Mark Reeder currently lives in Boulder, Colorado, where he works as a writer/editor for Centre Communications, an educational video production company. His short fiction has been published on the web at Dark Planet, Deep Magic and Quantum Muse. He is also the coauthor of the science fiction series, The Crystal Sword: A Dark kNight for the King and Queen's kNight Gambit. He has a Master's degree in history from the University of Cincinnati and has studied martial arts for 30 years.


Snowbored
by Mark Reeder

I sighed and scratched at the white stuff with the tip of my sandal. The wind kicked it up and sent it swirling in tiny eddies across the ground.

"Snow! ... again!" I said.

I told Max not to use the discount quantum semiconductors in the chaos accelerator. Werner even warned him about uncertainties when entangling electrons.

As always, Max refused to listen.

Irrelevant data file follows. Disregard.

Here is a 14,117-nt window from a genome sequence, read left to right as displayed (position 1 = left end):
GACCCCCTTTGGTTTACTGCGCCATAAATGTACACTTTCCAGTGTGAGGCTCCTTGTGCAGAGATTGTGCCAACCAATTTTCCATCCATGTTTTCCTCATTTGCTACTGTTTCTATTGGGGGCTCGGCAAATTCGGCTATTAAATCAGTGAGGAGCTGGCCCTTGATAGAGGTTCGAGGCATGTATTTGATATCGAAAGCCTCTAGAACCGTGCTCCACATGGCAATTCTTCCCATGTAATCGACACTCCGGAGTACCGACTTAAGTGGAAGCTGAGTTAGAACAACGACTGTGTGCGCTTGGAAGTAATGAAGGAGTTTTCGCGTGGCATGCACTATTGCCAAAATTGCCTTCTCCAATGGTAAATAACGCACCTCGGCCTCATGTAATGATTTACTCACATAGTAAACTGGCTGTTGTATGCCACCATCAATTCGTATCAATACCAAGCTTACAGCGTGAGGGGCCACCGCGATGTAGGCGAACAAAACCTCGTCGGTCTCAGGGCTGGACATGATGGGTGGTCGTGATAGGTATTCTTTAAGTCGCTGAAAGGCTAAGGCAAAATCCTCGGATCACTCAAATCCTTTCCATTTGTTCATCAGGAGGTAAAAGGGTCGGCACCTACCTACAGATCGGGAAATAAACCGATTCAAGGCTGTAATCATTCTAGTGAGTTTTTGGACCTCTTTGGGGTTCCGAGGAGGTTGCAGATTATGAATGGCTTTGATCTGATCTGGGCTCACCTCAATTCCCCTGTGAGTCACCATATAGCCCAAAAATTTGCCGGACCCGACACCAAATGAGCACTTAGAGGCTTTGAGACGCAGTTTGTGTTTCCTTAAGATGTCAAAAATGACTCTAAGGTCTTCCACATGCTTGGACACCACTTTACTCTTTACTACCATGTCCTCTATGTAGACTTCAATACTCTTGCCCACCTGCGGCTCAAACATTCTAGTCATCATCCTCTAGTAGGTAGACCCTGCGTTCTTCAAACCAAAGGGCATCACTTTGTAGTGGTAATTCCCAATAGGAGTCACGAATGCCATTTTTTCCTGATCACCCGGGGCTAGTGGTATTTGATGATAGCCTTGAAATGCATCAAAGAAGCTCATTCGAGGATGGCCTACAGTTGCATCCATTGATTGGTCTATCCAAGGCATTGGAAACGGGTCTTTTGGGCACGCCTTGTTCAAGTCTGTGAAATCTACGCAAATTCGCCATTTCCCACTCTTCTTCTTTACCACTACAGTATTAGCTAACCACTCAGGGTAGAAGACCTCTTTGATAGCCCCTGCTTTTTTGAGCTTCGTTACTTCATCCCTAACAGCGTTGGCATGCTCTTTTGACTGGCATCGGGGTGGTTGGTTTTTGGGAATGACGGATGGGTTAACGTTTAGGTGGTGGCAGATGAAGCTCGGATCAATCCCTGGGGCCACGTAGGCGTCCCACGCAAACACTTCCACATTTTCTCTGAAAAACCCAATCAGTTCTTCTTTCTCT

"Erwin, you worry too much," he'd said. "Aage has dinner with the company rep every Friday."

I volunteered to be the guinea pig anyway. I mean, I did a good job picking the winners at football, basketball, hockey and baseball. I wasn't a physicist, like the others; just their gambling friend from college with a knack for number theory that gave me a big edge. My earnings financed the chaos accelerator in the first place. Plus, I gambled nothing would happen the first time through.

Pfft! And that's how I ended up here on my fifth jump, trying to return to my time.

Swirling snow chafed my knees, turning them red. Time to get out of here.

I pulled the cell phone out my shirt pocket. Low battery light blinked red. Not good. Better save it until I'm somewhere warm, I thought.

Wrapping my arms around my body against the rising wind and my rising anxiety, I trudged through the dark toward a row of multi-colored, blinking lights in the distance. It could be Christmas; it might also be the lights inside the accelerator building, if I was close by, distance and timewise.